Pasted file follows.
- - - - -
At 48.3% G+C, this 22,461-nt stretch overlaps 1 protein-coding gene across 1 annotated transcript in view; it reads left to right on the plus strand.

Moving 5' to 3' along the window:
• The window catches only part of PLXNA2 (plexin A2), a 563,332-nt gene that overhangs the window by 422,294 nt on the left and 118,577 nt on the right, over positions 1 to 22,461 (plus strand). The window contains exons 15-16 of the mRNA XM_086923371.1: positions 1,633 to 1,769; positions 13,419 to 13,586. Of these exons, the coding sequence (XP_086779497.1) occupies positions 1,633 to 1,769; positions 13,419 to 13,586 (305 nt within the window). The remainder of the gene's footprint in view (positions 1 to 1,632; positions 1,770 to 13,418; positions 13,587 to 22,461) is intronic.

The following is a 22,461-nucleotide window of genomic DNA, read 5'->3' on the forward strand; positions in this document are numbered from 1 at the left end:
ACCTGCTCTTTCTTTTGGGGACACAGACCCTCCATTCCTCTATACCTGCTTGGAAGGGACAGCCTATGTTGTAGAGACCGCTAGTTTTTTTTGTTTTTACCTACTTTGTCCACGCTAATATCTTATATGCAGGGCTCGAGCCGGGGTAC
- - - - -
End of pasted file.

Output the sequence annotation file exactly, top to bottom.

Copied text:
At 48.3% G+C, this 22,461-nt stretch overlaps 1 protein-coding gene across 1 annotated transcript in view; it reads left to right on the plus strand.

Moving 5' to 3' along the window:
• The window catches only part of PLXNA2 (plexin A2), a 563,332-nt gene that overhangs the window by 422,294 nt on the left and 118,577 nt on the right, over positions 1 to 22,461 (plus strand). The window contains exons 15-16 of the mRNA XM_086923371.1: positions 1,633 to 1,769; positions 13,419 to 13,586. Of these exons, the coding sequence (XP_086779497.1) occupies positions 1,633 to 1,769; positions 13,419 to 13,586 (305 nt within the window). The remainder of the gene's footprint in view (positions 1 to 1,632; positions 1,770 to 13,418; positions 13,587 to 22,461) is intronic.

The following is a 22,461-nucleotide window of genomic DNA, read 5'->3' on the forward strand; positions in this document are numbered from 1 at the left end:
ACCTGCTCTTTCTTTTGGGGACACAGACCCTCCATTCCTCTATACCTGCTTGGAAGGGACAGCCTATGTTGTAGAGACCGCTAGTTTTTTTTGTTTTTACCTACTTTGTCCACGCTAATATCTTATATGCAGGGCTCGAGCCGGGGTAC